In a post last year, the Agriculture Law Education Initiative (ALEI) explained that on April 21, 2014, the Environmental Protection Agency (EPA) and the U.S. Army Corps of Engineers (Corps) proposed a rule to define the term “waters of the United States” (WOTUS) under the Clean Water Act (CWA). In short, the proposed definition would broaden the current jurisdictional scope of WOTUS to encompass: 1) all water in a flood plain, 2) manmade water management systems, 3) water that infiltrates into the ground or moves overland, and 4) any other water which has a “significant nexus” to downstream water based on use by animals, insects, and birds, and 5) water storage considerations, all of which shift the focus of the Clean Water Act from water quality protection and navigable waters to habitat and water supply. If the proposed WOTUS rule becomes law, it has the potential to regulate many agriculture operations.
Ellen Steen, general counsel for the American Farm Bureau testified in March 2015 at a House Agriculture subcommittee that the WOTUS rule will create enormous uncertainty and vulnerability for farmers and ranchers nationwide. Steen explained that because ditches and ephemeral drainages are ubiquitous on farm and ranch lands – running alongside and even within farm fields and pastures – “the proposed rule will make it impossible for many farmers to apply fertilizer or crop protection products to those fields without triggering Clean Water Act ‘pollutant’ discharge liability and permit requirements.”
This week the House of Representatives passed The Regulatory Integrity Protection Act (HR 1732) by a vote of 261 to 155. The intent of the bill is to stop the WOTUS rule from being implemented. Bob Stallman, President of the American Farm Bureau Federation said of the passage "it was refreshing to see members of Congress order regulators back to the drawing board, with an admonition to listen to the very real concerns of people who would have their farm fields and ditches regulated in the same manner as navigable streams."
Recently, Sens. John Barrasso (R-Wyo.) and Joe Donnelly (D-Ind.) introduced a bipartisan Senate bill entitled The Federal Water Quality Protection Act which would require the EPA to withdraw the WOTUS rule, currently in its final stages, and refocus EPA’s efforts on protecting navigable waters.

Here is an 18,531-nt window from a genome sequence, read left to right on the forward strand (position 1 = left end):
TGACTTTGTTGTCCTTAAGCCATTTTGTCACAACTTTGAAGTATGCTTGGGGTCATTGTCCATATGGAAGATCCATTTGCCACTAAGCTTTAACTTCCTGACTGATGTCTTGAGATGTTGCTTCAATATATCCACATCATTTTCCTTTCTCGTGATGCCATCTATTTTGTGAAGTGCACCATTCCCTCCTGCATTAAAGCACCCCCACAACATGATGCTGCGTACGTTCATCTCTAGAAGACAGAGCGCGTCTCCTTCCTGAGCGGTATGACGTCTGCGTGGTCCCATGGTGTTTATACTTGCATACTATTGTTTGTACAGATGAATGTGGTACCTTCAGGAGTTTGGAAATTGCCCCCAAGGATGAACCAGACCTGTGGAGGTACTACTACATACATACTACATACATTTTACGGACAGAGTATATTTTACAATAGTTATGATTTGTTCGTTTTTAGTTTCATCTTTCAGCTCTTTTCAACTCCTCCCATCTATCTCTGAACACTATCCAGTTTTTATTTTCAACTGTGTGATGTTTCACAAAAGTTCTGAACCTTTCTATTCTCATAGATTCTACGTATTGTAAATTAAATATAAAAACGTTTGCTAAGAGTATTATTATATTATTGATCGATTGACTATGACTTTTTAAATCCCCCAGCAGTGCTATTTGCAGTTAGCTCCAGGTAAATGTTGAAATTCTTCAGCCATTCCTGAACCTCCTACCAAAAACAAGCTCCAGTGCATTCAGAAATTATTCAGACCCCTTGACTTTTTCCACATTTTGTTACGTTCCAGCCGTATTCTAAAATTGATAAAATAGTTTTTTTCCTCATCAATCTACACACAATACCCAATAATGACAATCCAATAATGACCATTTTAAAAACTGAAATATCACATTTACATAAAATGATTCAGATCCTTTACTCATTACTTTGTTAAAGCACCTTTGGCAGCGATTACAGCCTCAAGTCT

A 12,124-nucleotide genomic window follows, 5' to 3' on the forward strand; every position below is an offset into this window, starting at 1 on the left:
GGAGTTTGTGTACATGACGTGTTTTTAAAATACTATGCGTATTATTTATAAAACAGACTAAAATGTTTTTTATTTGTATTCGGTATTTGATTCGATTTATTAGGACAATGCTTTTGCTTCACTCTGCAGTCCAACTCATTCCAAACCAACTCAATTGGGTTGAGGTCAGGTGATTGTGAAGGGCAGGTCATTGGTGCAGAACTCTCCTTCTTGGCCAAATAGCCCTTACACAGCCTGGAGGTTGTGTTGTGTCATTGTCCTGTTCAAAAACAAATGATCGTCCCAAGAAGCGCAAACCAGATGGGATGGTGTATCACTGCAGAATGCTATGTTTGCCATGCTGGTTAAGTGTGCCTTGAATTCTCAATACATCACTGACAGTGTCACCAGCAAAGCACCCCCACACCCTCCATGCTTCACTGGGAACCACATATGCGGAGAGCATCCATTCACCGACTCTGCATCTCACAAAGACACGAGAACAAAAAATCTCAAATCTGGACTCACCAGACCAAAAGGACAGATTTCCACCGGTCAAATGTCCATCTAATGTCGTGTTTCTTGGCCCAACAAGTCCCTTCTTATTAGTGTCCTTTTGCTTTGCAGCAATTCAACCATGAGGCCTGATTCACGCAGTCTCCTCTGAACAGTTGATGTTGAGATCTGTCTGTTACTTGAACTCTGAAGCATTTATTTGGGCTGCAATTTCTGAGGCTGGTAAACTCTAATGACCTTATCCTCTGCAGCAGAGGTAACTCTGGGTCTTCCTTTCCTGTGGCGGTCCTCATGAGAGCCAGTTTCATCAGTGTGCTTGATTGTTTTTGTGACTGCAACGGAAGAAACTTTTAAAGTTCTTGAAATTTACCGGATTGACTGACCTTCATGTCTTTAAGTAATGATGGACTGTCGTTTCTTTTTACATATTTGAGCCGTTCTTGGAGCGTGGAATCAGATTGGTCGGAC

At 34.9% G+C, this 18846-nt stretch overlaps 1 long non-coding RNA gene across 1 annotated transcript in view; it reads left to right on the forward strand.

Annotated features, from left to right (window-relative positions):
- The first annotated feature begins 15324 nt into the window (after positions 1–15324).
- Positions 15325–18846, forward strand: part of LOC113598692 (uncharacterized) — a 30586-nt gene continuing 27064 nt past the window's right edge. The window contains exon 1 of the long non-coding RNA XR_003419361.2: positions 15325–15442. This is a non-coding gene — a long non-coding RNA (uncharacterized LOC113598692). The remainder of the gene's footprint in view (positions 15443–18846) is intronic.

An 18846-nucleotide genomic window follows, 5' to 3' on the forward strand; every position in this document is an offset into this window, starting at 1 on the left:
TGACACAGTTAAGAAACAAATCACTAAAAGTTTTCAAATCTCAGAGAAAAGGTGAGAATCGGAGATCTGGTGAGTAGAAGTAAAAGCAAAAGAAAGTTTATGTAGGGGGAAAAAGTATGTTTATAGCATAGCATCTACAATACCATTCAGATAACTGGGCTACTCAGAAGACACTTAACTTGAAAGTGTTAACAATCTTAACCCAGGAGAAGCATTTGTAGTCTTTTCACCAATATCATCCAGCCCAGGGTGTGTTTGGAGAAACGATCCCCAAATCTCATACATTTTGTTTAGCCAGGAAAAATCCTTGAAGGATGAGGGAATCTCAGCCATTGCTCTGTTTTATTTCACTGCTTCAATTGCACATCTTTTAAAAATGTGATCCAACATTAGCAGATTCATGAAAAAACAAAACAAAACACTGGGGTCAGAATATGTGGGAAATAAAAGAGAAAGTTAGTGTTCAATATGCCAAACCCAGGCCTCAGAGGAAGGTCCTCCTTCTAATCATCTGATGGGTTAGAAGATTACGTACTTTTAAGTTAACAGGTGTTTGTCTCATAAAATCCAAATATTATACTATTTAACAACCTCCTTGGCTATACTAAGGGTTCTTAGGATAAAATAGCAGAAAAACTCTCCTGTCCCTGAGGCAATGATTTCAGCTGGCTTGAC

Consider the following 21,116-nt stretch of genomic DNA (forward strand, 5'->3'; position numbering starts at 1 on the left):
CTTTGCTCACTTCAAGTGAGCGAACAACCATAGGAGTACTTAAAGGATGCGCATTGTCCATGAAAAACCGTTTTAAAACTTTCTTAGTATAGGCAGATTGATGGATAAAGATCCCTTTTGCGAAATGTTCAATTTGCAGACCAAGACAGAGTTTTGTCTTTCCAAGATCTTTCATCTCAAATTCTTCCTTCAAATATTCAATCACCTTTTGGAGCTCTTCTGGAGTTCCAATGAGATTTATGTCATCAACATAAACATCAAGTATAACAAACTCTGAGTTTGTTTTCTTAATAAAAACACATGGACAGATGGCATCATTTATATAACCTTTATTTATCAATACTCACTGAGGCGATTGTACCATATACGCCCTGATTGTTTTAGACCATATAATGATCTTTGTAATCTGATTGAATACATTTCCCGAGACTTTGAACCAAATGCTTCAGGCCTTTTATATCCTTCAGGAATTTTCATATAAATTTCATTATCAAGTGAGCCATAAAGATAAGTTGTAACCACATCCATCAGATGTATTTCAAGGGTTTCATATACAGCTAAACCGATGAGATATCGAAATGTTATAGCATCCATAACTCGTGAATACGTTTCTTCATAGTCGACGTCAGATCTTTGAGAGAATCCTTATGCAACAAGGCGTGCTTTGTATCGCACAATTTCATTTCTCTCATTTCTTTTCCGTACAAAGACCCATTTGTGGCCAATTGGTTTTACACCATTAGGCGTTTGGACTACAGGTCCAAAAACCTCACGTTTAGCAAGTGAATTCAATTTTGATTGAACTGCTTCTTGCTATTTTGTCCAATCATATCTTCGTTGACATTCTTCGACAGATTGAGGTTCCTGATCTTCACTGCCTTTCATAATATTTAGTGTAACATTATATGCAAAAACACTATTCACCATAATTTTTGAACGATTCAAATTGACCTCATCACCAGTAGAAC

The Federal Water Quality Protection Act requires the EPA and Army Corps to withdraw the rule and re-write their proposal with consideration of stakeholders and review of economic and small business input. The bill also requires EPA to adhere to definitions included in the bill, specifically limiting the reach of a new rule, and requires a comment period on the revised proposed rule of no less than 120 days, with a final rule published no later than Dec. 31, 2016.
According to the bill’s supporters, the legislation reaffirms the original intent of the Clean Water Act and provides clear direction regarding the types of water bodies which would not fall under Federal regulation under the Clean Water Act such as groundwater, natural and manmade isolated ponds, storm water and flood water management systems, constructed water systems, prior converted cropland, municipal and industrial water supply management systems, and puddles.
As expected, the Federal Water Quality Protection Act is supported by many agricultural groups such as the National Association of Wheat Growers and panned by environmental groups such as the Natural Resources Defense Council (NRDC). Here is NRDC’s take on the bill: http://switchboard.nrdc.org/blogs/jdevine/a_dirty_dozen.html .
Only time will tell whether water running through a farm ditch in Maryland will be considered WOTUS and therefore covered under the CWA. But if you are a landowner or farmer who will affected by either the WOTUS rule or the Federal Water Quality Protection Act, it is time to have your opinion on this matter heard by your legislators.